Top positive review
Leiser & Caurier/Chailly La Scala 2015 Giovanna d'Arco on DECCA: The Case of Anna O.
20 June 2018
In directors Moshe Leiser and Patrice Caurier's konzept, Giovanna is a teenager with a disturbed mind and a controlling, rigid, father, in a middle-class household around the beginning of the 20th century. Her father gave her a strict religious upbringing, which increasingly clashes with her awakening sexuality. She is experiencing visions of a sexual, religious and grandiose nature alternating with suicidal tendencies. Her symptoms would be diagnosed as a case of (sexual) hysteria 100 years ago and as a psychotic bipolar disorder today. The only external (real) conflict in this konzept is between Giovanna's hallucinatory behavior and her alarmed father - all the other characters and events are Giovanna's hallucinations. The exasperated father has scant means to help his daughter other than to argue with her, yell, threaten and even resort to physical violence to suppress her florid and disturbing hallucinations. He scores brief victories, but these symptoms are the essence of Giovanna's emotional life; without them, she becomes depleted and switches to suicidal (post-psychotic) depression.
(Act I) The drama opens at a point where Giovanna's illness reaches a point where she is bedridden (chapter 2 on the blu-ray, in the opening "Sinfonia"), her worried father fussing over her with help and attendants coming and going. Giovanna wakes up and is putting her hands over her ears to stop the voices (opening chorus, chapter 3) threatening divine retribution for wicked sins: the inner conflict is between Giovanna's awakening sexuality and her religious upbringing, or between id and superego. We see her visual hallucinations of the intimidating chorus spying on her - it is very well done, striking images conveying the inner torments of a paranoid mind: the chorus has a persecutory quality, they are trapped in glass cages (and in her mind) - scary. She begins to have vague visions of Carlo VII, fuzzy and poorly formed at this point. This will be the beginning of the solution her tormented mind will create for her agony.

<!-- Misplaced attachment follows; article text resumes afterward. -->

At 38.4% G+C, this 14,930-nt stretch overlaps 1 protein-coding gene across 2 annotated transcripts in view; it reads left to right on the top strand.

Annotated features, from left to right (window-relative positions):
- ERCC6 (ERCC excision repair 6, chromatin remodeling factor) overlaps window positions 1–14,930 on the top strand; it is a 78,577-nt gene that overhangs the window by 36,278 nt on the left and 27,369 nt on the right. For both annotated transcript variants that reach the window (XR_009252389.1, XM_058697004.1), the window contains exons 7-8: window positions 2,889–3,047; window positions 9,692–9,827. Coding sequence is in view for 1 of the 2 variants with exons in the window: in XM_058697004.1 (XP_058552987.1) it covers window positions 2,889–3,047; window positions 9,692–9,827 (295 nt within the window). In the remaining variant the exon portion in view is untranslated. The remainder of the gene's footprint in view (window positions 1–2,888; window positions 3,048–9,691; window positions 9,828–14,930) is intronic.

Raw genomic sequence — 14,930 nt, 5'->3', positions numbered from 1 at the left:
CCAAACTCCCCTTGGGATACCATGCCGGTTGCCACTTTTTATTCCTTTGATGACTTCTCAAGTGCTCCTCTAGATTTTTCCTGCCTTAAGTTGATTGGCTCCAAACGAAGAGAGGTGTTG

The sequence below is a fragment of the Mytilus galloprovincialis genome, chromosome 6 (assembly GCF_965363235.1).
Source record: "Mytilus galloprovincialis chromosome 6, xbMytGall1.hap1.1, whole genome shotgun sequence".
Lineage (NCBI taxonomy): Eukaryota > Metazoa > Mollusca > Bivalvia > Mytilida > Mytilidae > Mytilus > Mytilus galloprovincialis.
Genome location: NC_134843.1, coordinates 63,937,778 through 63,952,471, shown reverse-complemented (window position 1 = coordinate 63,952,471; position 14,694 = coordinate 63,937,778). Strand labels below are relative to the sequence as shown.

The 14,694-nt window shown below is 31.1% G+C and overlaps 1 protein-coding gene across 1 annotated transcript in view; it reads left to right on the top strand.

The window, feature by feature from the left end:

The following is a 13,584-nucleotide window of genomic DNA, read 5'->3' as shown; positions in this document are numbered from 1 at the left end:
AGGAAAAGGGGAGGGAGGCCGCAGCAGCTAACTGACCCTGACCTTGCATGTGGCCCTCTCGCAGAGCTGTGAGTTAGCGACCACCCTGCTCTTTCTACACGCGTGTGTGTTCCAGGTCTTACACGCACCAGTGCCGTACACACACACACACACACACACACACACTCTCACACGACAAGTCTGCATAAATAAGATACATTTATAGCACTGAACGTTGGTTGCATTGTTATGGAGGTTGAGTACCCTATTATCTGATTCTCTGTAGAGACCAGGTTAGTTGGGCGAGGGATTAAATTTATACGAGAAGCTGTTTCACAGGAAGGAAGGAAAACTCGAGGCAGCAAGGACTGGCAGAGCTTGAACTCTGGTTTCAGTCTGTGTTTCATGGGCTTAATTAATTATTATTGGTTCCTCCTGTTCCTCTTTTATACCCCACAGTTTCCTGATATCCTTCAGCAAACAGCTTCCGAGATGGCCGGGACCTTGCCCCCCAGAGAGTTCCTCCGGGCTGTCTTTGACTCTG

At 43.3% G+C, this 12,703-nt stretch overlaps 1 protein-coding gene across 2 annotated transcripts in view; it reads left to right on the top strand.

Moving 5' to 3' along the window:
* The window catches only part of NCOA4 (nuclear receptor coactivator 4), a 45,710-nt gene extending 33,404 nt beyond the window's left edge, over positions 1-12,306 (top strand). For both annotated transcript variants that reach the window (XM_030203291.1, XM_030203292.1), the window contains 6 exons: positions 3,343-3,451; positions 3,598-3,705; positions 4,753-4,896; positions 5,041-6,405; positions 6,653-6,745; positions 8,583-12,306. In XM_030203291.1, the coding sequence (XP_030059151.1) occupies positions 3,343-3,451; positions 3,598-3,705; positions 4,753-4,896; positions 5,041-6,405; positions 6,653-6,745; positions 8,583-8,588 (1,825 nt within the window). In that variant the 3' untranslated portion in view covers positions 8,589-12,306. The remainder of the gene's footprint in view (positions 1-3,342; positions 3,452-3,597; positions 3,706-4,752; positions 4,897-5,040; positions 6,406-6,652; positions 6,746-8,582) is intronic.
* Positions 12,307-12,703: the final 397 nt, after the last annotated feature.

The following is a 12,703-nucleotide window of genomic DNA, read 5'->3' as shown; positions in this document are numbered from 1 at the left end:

The delusional vision of The King leaps into life (chapters 4, 5, 6). It is basically a teen idol, a perfect golden being. He consoles and uplifts Giovanna. This is a complete edition with all cabalettas and repeats. Francesco Meli gives a carefully calculated performance in a polished style with enough metal and power, ardor and heroism. He does not erase memories of Vincenzo La Scola in Herzog's 1989 Bologna production on a Kultur DVD - La Scola's tone is brighter, warmer, more open and ultimately with genuine, irresistible italianità that Meli lacks. There is a struggle in Giovanna's mind between The King's perfect goodness and the threatening chorus, they encircle him and are about to finish him off since he represents a sublimated version of Giovanna's sexual urges whereas they represent her superego, but he vanquishes them in his cabaletta with repeat (7) and they vanish. But Giovanna has mood swings, The King collapses lifeless and Giovanna pulls out both a razor and a rope (8) about to kill herself while her father rambles on, scandalized by what he sees. As usual, when Giacomo, Giovanna's father has the upper hand the visions are suppressed and Giovanna is down. But she flips back (mood swings), ties the rope around her waist instead of around her neck, and while her father prays to Jesus she prays to Mary, regains her stamina and (9) Anna Netrebko delivers a stunning account of her cavatina (10). Giovanna belongs to a group of early Verdi insanely difficult female heroines (Abigaille, Giselda, Ernani's Elvira, Odabella, Lady Macbeth and Amalia) who require a soubrette's coloratura agility combined with pipes of steel. Netrebko possesses both, as well as a rich, full fantastic tone that the sound engineers were able to capture how it expands (huge amplitude), blooms, ripens and fills the house. This is not just a gorgeous voice, it's a full artist who lives the role, and is able to make her conception of the role "read." The insight and details of her artistry are breathtaking. She is on stage all the time, never once loses concentration and is the reason why the directors were able to bring off this tired konzept of "it's all in her head" so successfully.